By Sue Tiffin
Minden Hills councillors returned to the deliberation table last week to talk about the 2022 budget, the first public budget discussion since last October.
Since December, staff have been working on decreasing the tax levy from $10,541,870, representing an increase of $1,328,540 or 14.4 per cent, and presented a third version of the draft budget on March 24 with a $9,581,235 levy, or 4.0 per cent increase.
CAO/clerk Trisha McKibbin presented the draft budget alongside Oscar Poloni of KPMG, the township’s auditor. Additionally, Greg Bedard attended the virtual meeting, having joined the township in the role of director of finance four days prior. McKibbin noted council did not have an opportunity to discuss the second draft of the budget package at a Dec. 9 meeting, but that its content was included within the agenda at that time and also within the updated package presented last week.
“You can see we had some pressure points on that budget including new staff positions, increases in salary and hours,” she said, noting new positions included in the budget – one in administration, one in finance – a deputy treasurer position – and positions in the building and bylaw planning department at a cost of $246,364. Other pressures in the budget, said McKibbin, include increases in salaries and hours at a cost of $303,516. Special projects, or consultants, for a pay equity review, short-term rental review, recruitment, planning consultants and landfill consultants were included at $225,650. Capital funded through taxation was $310,185 and includes IT, fire department turnout gear, property projects such as painting at the cultural centre. Road debenture costs – the Scotch Line transfer station, resurfacing projects, culverts and drainage improvements were included at $221,730.
McKibbin said strategies considered to reduce the overall increase in the municipal levy include adjusting the budget by $182,330 to reflect timing of hiring versus full year salary for new positions – or pro-ration of salaries; use of $220,000 of reserves for one-time special project operating costs; increased utilization of reserves of $275,000 for tax-funded capital projects and adjustment of operating costs and revenues to reflect expected levels in 2022.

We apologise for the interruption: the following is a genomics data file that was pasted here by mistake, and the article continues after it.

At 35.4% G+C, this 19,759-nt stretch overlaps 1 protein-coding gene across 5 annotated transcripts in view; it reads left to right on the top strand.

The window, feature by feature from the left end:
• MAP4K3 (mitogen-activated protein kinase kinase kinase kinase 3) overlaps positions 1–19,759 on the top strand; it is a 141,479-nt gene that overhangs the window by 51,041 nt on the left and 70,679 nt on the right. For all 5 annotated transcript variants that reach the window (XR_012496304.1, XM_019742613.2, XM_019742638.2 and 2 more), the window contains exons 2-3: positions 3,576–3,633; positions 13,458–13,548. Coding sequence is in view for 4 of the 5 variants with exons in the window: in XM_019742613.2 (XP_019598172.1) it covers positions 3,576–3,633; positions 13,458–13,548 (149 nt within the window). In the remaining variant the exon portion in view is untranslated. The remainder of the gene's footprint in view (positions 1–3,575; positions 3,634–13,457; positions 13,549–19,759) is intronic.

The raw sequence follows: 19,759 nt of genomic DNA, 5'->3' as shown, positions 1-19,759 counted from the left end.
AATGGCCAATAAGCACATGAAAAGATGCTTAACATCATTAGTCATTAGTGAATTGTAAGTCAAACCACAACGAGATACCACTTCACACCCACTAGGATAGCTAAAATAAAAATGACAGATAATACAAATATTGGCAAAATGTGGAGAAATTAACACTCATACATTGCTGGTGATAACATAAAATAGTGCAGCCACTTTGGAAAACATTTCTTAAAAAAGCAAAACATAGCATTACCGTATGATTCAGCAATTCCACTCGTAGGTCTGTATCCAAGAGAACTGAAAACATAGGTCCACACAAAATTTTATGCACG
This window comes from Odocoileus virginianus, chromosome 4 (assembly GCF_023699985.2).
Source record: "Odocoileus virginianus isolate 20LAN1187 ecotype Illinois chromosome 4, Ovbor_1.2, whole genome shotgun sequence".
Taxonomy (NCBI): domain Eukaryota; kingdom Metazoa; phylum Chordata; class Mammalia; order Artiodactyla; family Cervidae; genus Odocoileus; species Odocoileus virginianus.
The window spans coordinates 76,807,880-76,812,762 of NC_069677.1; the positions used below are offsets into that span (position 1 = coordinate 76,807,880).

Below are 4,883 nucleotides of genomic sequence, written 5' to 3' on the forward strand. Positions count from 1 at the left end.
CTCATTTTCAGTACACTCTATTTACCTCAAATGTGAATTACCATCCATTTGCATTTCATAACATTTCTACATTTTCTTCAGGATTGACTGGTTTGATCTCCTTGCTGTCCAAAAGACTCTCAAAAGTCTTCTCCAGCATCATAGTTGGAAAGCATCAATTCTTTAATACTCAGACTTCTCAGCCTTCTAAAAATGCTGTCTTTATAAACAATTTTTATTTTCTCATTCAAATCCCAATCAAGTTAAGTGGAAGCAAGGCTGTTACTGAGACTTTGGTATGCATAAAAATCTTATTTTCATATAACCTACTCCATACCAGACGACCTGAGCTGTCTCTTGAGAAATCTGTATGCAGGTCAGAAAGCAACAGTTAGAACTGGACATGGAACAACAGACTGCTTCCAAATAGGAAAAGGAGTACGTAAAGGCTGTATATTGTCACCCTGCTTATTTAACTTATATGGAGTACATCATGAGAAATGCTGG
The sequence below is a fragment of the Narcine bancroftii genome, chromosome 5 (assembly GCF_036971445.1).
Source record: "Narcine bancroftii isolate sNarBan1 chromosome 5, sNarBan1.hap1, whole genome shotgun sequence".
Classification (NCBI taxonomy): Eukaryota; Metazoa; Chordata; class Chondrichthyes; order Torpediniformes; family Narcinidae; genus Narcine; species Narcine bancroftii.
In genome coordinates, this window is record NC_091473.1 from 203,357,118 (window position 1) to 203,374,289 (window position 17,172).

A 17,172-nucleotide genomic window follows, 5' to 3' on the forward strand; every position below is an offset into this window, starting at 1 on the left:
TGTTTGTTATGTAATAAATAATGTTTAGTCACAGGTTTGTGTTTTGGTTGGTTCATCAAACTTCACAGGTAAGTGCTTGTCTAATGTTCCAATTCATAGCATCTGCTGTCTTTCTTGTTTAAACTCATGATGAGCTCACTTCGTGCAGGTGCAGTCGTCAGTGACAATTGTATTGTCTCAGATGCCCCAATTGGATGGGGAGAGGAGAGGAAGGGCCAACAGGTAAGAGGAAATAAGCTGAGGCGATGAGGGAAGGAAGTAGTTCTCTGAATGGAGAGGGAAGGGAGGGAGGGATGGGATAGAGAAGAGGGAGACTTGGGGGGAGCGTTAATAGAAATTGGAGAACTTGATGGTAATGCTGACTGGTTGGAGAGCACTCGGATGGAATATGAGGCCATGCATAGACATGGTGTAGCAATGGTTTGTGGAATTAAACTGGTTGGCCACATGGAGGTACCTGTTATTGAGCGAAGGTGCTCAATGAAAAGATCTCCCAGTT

She said the continued ability to draw down on reserves and utilize debenture financing is limited, and cost pressures will continue to challenge the municipality into future years.
“The proposed 2022 budget attempts to balance affordability with the township’s needs in a sustainable manner,” said McKibbin in her report to council, noting numerous times that the proposed 2022 budget is “transitionary in nature.”
“This is to move us forward in 2022, recognizing that we have a lot of work to do in 2022, but we’re looking at using some reserve accounts and debenture for financing,” she said. “We’re also aware of cost pressures – we know that expenses are going up, we know we are increasing some of the programming we’re doing, we have a brand new building that will be fully operational … recognizing all of that and the pressures that we’re under, we know that in 2022 really we need to be focusing on four areas and having some really in-depth conversations and planning.”